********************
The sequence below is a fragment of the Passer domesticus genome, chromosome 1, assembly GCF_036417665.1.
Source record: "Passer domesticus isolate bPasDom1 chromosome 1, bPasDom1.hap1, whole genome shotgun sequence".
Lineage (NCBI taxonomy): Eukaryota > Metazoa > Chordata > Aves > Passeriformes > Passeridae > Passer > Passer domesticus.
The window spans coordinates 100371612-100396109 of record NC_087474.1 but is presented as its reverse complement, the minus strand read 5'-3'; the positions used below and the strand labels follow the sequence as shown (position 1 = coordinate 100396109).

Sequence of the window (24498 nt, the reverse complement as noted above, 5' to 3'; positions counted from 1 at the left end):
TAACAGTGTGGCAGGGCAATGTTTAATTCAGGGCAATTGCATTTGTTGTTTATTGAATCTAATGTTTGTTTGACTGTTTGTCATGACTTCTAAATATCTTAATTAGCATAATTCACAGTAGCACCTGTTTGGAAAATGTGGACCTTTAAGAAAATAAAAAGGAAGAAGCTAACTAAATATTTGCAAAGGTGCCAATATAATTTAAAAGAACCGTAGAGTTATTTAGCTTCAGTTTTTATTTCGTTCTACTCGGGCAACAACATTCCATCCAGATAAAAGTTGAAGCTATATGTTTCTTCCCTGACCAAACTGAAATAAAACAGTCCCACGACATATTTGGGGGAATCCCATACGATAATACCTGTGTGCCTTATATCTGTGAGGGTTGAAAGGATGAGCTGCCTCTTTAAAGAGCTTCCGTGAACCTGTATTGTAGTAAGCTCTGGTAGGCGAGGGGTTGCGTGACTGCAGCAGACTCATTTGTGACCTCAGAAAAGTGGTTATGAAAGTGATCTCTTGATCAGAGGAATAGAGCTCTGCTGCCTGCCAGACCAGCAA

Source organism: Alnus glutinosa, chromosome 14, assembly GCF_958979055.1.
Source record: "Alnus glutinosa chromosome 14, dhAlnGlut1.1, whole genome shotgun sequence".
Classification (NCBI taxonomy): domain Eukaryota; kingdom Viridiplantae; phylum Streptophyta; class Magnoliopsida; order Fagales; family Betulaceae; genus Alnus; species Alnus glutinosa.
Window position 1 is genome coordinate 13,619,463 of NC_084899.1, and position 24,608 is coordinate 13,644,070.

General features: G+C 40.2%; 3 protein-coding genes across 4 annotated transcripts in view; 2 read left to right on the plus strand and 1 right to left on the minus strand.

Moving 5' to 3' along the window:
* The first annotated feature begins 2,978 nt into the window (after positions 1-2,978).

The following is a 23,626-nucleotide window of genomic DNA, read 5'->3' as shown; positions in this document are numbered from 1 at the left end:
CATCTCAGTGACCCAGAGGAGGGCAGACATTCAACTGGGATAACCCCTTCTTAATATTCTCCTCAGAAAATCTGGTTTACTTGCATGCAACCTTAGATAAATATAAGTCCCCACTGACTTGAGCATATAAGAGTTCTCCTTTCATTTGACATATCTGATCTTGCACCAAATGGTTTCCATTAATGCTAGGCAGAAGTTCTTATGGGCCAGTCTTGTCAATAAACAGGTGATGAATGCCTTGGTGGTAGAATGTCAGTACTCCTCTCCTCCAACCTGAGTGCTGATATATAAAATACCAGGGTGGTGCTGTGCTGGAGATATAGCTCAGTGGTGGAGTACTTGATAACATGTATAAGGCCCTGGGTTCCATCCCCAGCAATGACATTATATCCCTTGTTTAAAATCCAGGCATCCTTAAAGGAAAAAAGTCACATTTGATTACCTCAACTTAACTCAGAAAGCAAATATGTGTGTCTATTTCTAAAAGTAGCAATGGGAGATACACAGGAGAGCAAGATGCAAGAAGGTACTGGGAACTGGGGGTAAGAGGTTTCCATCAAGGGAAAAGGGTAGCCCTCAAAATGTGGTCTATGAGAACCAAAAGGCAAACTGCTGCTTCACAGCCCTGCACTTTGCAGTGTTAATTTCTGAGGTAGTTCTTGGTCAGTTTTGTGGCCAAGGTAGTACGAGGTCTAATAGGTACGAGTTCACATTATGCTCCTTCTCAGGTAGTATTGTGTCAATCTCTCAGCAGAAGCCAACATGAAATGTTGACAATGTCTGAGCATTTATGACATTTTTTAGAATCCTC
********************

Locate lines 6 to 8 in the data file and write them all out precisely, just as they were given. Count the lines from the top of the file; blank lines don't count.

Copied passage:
TAACAGTGTGGCAGGGCAATGTTTAATTCAGGGCAATTGCATTTGTTGTTTATTGAATCTAATGTTTGTTTGACTGTTTGTCATGACTTCTAAATATCTTAATTAGCATAATTCACAGTAGCACCTGTTTGGAAAATGTGGACCTTTAAGAAAATAAAAAGGAAGAAGCTAACTAAATATTTGCAAAGGTGCCAATATAATTTAAAAGAACCGTAGAGTTATTTAGCTTCAGTTTTTATTTCGTTCTACTCGGGCAACAACATTCCATCCAGATAAAAGTTGAAGCTATATGTTTCTTCCCTGACCAAACTGAAATAAAACAGTCCCACGACATATTTGGGGGAATCCCATACGATAATACCTGTGTGCCTTATATCTGTGAGGGTTGAAAGGATGAGCTGCCTCTTTAAAGAGCTTCCGTGAACCTGTATTGTAGTAAGCTCTGGTAGGCGAGGGGTTGCGTGACTGCAGCAGACTCATTTGTGACCTCAGAAAAGTGGTTATGAAAGTGATCTCTTGATCAGAGGAATAGAGCTCTGCTGCCTGCCAGACCAGCAA

Source organism: Alnus glutinosa, chromosome 14, assembly GCF_958979055.1.
Source record: "Alnus glutinosa chromosome 14, dhAlnGlut1.1, whole genome shotgun sequence".